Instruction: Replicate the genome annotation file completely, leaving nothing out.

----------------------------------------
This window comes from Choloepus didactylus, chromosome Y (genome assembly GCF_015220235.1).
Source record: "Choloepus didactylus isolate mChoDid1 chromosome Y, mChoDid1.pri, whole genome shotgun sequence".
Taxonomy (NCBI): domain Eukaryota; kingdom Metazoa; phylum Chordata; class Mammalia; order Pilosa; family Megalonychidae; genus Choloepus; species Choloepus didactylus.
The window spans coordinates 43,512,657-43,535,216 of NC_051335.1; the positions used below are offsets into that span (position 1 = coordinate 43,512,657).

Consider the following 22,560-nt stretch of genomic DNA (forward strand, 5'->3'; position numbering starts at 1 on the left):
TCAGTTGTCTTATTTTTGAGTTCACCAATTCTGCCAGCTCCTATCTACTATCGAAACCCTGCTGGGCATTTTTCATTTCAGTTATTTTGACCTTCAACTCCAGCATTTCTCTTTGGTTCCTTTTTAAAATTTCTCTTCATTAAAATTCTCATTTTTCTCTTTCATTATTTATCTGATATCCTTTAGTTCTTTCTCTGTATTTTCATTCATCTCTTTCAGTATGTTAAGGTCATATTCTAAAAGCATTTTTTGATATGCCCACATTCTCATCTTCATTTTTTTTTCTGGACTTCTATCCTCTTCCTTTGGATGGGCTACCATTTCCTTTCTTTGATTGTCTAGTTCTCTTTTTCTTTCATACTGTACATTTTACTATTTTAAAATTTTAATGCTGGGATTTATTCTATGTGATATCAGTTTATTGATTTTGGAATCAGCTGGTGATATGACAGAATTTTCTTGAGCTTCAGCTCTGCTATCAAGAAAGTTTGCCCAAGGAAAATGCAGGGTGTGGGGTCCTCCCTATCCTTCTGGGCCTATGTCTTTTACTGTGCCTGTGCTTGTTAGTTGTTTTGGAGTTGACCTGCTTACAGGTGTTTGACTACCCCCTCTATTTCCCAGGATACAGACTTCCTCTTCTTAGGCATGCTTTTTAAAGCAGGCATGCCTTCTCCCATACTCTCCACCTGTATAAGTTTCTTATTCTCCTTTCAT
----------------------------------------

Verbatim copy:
This window comes from Choloepus didactylus, chromosome Y (genome assembly GCF_015220235.1).
Source record: "Choloepus didactylus isolate mChoDid1 chromosome Y, mChoDid1.pri, whole genome shotgun sequence".
Taxonomy (NCBI): domain Eukaryota; kingdom Metazoa; phylum Chordata; class Mammalia; order Pilosa; family Megalonychidae; genus Choloepus; species Choloepus didactylus.
The window spans coordinates 43,512,657-43,535,216 of NC_051335.1; the positions used below are offsets into that span (position 1 = coordinate 43,512,657).

Consider the following 22,560-nt stretch of genomic DNA (forward strand, 5'->3'; position numbering starts at 1 on the left):
TCAGTTGTCTTATTTTTGAGTTCACCAATTCTGCCAGCTCCTATCTACTATCGAAACCCTGCTGGGCATTTTTCATTTCAGTTATTTTGACCTTCAACTCCAGCATTTCTCTTTGGTTCCTTTTTAAAATTTCTCTTCATTAAAATTCTCATTTTTCTCTTTCATTATTTATCTGATATCCTTTAGTTCTTTCTCTGTATTTTCATTCATCTCTTTCAGTATGTTAAGGTCATATTCTAAAAGCATTTTTTGATATGCCCACATTCTCATCTTCATTTTTTTTTCTGGACTTCTATCCTCTTCCTTTGGATGGGCTACCATTTCCTTTCTTTGATTGTCTAGTTCTCTTTTTCTTTCATACTGTACATTTTACTATTTTAAAATTTTAATGCTGGGATTTATTCTATGTGATATCAGTTTATTGATTTTGGAATCAGCTGGTGATATGACAGAATTTTCTTGAGCTTCAGCTCTGCTATCAAGAAAGTTTGCCCAAGGAAAATGCAGGGTGTGGGGTCCTCCCTATCCTTCTGGGCCTATGTCTTTTACTGTGCCTGTGCTTGTTAGTTGTTTTGGAGTTGACCTGCTTACAGGTGTTTGACTACCCCCTCTATTTCCCAGGATACAGACTTCCTCTTCTTAGGCATGCTTTTTAAAGCAGGCATGCCTTCTCCCATACTCTCCACCTGTATAAGTTTCTTATTCTCCTTTCAT